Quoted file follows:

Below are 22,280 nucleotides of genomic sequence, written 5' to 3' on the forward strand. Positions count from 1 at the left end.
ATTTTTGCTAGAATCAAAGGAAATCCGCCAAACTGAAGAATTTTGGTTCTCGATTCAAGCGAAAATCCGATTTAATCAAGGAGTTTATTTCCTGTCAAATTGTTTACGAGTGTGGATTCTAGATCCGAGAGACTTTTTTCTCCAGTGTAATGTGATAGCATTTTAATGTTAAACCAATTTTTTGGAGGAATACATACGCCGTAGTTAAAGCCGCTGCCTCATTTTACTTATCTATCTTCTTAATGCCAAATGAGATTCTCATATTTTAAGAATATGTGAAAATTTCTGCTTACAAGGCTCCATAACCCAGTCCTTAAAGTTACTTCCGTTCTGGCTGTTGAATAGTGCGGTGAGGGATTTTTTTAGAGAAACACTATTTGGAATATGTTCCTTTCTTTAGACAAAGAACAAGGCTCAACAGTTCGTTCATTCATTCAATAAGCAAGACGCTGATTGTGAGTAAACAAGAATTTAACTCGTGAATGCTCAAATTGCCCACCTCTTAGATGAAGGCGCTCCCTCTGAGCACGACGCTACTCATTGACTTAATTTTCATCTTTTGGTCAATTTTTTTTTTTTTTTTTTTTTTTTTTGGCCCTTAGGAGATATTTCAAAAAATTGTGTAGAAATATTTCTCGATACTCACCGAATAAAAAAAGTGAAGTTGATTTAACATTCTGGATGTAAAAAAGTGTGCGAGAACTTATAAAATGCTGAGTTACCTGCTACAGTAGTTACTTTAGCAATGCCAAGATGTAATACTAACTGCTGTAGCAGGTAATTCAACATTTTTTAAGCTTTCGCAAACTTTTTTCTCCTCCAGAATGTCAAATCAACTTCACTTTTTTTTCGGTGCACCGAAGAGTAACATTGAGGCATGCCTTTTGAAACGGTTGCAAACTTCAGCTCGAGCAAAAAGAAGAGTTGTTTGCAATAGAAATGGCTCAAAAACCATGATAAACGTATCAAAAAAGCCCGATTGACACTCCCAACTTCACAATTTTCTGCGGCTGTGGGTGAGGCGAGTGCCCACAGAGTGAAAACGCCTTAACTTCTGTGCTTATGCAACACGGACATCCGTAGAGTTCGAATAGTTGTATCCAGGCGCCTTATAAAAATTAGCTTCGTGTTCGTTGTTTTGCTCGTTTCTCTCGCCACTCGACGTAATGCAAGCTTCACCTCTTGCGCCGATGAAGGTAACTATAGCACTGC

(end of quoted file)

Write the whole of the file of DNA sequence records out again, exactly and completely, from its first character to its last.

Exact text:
Below are 22,280 nucleotides of genomic sequence, written 5' to 3' on the forward strand. Positions count from 1 at the left end.
ATTTTTGCTAGAATCAAAGGAAATCCGCCAAACTGAAGAATTTTGGTTCTCGATTCAAGCGAAAATCCGATTTAATCAAGGAGTTTATTTCCTGTCAAATTGTTTACGAGTGTGGATTCTAGATCCGAGAGACTTTTTTCTCCAGTGTAATGTGATAGCATTTTAATGTTAAACCAATTTTTTGGAGGAATACATACGCCGTAGTTAAAGCCGCTGCCTCATTTTACTTATCTATCTTCTTAATGCCAAATGAGATTCTCATATTTTAAGAATATGTGAAAATTTCTGCTTACAAGGCTCCATAACCCAGTCCTTAAAGTTACTTCCGTTCTGGCTGTTGAATAGTGCGGTGAGGGATTTTTTTAGAGAAACACTATTTGGAATATGTTCCTTTCTTTAGACAAAGAACAAGGCTCAACAGTTCGTTCATTCATTCAATAAGCAAGACGCTGATTGTGAGTAAACAAGAATTTAACTCGTGAATGCTCAAATTGCCCACCTCTTAGATGAAGGCGCTCCCTCTGAGCACGACGCTACTCATTGACTTAATTTTCATCTTTTGGTCAATTTTTTTTTTTTTTTTTTTTTTTTTTGGCCCTTAGGAGATATTTCAAAAAATTGTGTAGAAATATTTCTCGATACTCACCGAATAAAAAAAGTGAAGTTGATTTAACATTCTGGATGTAAAAAAGTGTGCGAGAACTTATAAAATGCTGAGTTACCTGCTACAGTAGTTACTTTAGCAATGCCAAGATGTAATACTAACTGCTGTAGCAGGTAATTCAACATTTTTTAAGCTTTCGCAAACTTTTTTCTCCTCCAGAATGTCAAATCAACTTCACTTTTTTTTCGGTGCACCGAAGAGTAACATTGAGGCATGCCTTTTGAAACGGTTGCAAACTTCAGCTCGAGCAAAAAGAAGAGTTGTTTGCAATAGAAATGGCTCAAAAACCATGATAAACGTATCAAAAAAGCCCGATTGACACTCCCAACTTCACAATTTTCTGCGGCTGTGGGTGAGGCGAGTGCCCACAGAGTGAAAACGCCTTAACTTCTGTGCTTATGCAACACGGACATCCGTAGAGTTCGAATAGTTGTATCCAGGCGCCTTATAAAAATTAGCTTCGTGTTCGTTGTTTTGCTCGTTTCTCTCGCCACTCGACGTAATGCAAGCTTCACCTCTTGCGCCGATGAAGGTAACTATAGCACTGC